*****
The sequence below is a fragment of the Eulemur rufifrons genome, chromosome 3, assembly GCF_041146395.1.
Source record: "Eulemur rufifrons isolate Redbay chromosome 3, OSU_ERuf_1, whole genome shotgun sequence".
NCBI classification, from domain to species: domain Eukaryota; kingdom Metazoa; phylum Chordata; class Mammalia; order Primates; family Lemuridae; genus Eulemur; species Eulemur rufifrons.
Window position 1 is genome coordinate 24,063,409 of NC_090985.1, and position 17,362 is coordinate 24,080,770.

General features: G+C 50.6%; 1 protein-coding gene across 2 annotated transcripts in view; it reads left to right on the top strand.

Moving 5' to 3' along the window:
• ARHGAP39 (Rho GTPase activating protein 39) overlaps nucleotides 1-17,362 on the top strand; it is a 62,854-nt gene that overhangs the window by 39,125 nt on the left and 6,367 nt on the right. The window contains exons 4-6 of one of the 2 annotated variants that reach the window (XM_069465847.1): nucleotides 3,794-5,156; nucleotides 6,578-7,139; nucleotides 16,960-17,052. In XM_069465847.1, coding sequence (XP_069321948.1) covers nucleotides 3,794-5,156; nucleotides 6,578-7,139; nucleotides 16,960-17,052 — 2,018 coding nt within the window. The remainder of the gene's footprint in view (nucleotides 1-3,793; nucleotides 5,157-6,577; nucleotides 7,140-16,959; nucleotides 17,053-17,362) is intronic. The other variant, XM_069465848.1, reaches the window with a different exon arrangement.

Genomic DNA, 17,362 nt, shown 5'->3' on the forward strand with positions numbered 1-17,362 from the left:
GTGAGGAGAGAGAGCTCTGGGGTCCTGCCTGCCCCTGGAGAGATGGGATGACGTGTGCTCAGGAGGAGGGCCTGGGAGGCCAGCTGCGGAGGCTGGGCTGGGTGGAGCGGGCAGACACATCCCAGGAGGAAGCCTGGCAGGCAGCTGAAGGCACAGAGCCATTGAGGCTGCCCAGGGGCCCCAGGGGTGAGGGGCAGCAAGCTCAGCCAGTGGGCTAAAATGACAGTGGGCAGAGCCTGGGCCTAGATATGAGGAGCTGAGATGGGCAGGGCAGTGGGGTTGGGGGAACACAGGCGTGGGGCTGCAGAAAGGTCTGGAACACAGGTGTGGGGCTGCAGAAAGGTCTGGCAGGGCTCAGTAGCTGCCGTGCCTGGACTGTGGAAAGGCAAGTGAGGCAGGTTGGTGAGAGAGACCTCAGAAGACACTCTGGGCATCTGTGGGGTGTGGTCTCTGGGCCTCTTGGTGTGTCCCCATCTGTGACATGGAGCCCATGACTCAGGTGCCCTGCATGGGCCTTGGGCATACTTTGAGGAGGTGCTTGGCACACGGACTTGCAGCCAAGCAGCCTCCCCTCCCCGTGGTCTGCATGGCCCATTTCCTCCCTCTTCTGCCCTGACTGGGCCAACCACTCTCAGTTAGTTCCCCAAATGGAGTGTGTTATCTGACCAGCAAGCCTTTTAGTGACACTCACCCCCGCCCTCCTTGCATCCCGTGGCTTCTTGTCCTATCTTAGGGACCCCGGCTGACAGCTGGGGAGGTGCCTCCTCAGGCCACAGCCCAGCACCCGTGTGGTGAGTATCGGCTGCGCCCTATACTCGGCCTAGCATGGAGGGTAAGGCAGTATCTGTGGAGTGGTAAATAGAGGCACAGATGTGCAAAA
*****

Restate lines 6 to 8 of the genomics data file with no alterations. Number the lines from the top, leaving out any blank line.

Moving 5' to 3' along the window:
• ARHGAP39 (Rho GTPase activating protein 39) overlaps nucleotides 1-17,362 on the top strand; it is a 62,854-nt gene that overhangs the window by 39,125 nt on the left and 6,367 nt on the right. The window contains exons 4-6 of one of the 2 annotated variants that reach the window (XM_069465847.1): nucleotides 3,794-5,156; nucleotides 6,578-7,139; nucleotides 16,960-17,052. In XM_069465847.1, coding sequence (XP_069321948.1) covers nucleotides 3,794-5,156; nucleotides 6,578-7,139; nucleotides 16,960-17,052 — 2,018 coding nt within the window. The remainder of the gene's footprint in view (nucleotides 1-3,793; nucleotides 5,157-6,577; nucleotides 7,140-16,959; nucleotides 17,053-17,362) is intronic. The other variant, XM_069465848.1, reaches the window with a different exon arrangement.

Genomic DNA, 17,362 nt, shown 5'->3' on the forward strand with positions numbered 1-17,362 from the left: